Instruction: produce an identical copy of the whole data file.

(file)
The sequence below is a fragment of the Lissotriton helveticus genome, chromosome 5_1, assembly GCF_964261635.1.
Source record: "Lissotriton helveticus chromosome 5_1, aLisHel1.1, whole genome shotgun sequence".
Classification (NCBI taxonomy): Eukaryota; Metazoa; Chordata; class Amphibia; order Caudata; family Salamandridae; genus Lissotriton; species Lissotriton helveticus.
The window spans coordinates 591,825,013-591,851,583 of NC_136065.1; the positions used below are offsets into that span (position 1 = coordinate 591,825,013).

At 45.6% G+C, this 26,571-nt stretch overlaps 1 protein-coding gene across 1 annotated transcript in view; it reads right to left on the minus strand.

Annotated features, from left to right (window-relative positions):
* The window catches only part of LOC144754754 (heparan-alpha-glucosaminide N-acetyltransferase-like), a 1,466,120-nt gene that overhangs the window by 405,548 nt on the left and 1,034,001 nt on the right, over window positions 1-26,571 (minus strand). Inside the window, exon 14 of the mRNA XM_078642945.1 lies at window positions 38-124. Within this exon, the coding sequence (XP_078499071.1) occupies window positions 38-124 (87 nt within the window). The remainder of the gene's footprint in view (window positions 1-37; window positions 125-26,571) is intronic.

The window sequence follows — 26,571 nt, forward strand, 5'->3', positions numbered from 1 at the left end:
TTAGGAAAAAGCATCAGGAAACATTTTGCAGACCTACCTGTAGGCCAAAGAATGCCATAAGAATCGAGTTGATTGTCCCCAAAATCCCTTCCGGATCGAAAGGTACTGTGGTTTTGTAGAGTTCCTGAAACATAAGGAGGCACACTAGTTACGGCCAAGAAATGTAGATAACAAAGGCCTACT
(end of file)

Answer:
The sequence below is a fragment of the Lissotriton helveticus genome, chromosome 5_1, assembly GCF_964261635.1.
Source record: "Lissotriton helveticus chromosome 5_1, aLisHel1.1, whole genome shotgun sequence".
Classification (NCBI taxonomy): Eukaryota; Metazoa; Chordata; class Amphibia; order Caudata; family Salamandridae; genus Lissotriton; species Lissotriton helveticus.
The window spans coordinates 591,825,013-591,851,583 of NC_136065.1; the positions used below are offsets into that span (position 1 = coordinate 591,825,013).

At 45.6% G+C, this 26,571-nt stretch overlaps 1 protein-coding gene across 1 annotated transcript in view; it reads right to left on the minus strand.

Annotated features, from left to right (window-relative positions):
* The window catches only part of LOC144754754 (heparan-alpha-glucosaminide N-acetyltransferase-like), a 1,466,120-nt gene that overhangs the window by 405,548 nt on the left and 1,034,001 nt on the right, over window positions 1-26,571 (minus strand). Inside the window, exon 14 of the mRNA XM_078642945.1 lies at window positions 38-124. Within this exon, the coding sequence (XP_078499071.1) occupies window positions 38-124 (87 nt within the window). The remainder of the gene's footprint in view (window positions 1-37; window positions 125-26,571) is intronic.

The window sequence follows — 26,571 nt, forward strand, 5'->3', positions numbered from 1 at the left end:
TTAGGAAAAAGCATCAGGAAACATTTTGCAGACCTACCTGTAGGCCAAAGAATGCCATAAGAATCGAGTTGATTGTCCCCAAAATCCCTTCCGGATCGAAAGGTACTGTGGTTTTGTAGAGTTCCTGAAACATAAGGAGGCACACTAGTTACGGCCAAGAAATGTAGATAACAAAGGCCTACT